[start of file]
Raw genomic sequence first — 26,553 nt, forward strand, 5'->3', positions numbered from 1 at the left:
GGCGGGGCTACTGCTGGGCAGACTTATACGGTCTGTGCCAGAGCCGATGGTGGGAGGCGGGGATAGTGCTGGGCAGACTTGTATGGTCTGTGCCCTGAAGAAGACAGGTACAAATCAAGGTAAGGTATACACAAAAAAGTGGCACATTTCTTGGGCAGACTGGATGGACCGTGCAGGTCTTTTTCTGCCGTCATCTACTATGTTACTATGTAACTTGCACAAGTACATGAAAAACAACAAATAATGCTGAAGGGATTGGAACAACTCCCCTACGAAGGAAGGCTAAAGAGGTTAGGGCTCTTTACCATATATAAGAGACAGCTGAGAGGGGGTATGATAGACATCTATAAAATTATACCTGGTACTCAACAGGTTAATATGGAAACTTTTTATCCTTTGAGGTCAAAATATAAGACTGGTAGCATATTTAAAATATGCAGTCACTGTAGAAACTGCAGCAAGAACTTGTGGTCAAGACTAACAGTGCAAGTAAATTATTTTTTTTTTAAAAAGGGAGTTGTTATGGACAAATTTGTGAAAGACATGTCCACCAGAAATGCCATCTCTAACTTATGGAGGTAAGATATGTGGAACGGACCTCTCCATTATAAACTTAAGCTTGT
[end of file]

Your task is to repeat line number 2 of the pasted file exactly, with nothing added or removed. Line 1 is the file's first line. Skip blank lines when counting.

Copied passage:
GGCGGGGCTACTGCTGGGCAGACTTATACGGTCTGTGCCAGAGCCGATGGTGGGAGGCGGGGATAGTGCTGGGCAGACTTGTATGGTCTGTGCCCTGAAGAAGACAGGTACAAATCAAGGTAAGGTATACACAAAAAAGTGGCACATTTCTTGGGCAGACTGGATGGACCGTGCAGGTCTTTTTCTGCCGTCATCTACTATGTTACTATGTAACTTGCACAAGTACATGAAAAACAACAAATAATGCTGAAGGGATTGGAACAACTCCCCTACGAAGGAAGGCTAAAGAGGTTAGGGCTCTTTACCATATATAAGAGACAGCTGAGAGGGGGTATGATAGACATCTATAAAATTATACCTGGTACTCAACAGGTTAATATGGAAACTTTTTATCCTTTGAGGTCAAAATATAAGACTGGTAGCATATTTAAAATATGCAGTCACTGTAGAAACTGCAGCAAGAACTTGTGGTCAAGACTAACAGTGCAAGTAAATTATTTTTTTTTTAAAAAGGGAGTTGTTATGGACAAATTTGTGAAAGACATGTCCACCAGAAATGCCATCTCTAACTTATGGAGGTAAGATATGTGGAACGGACCTCTCCATTATAAACTTAAGCTTGT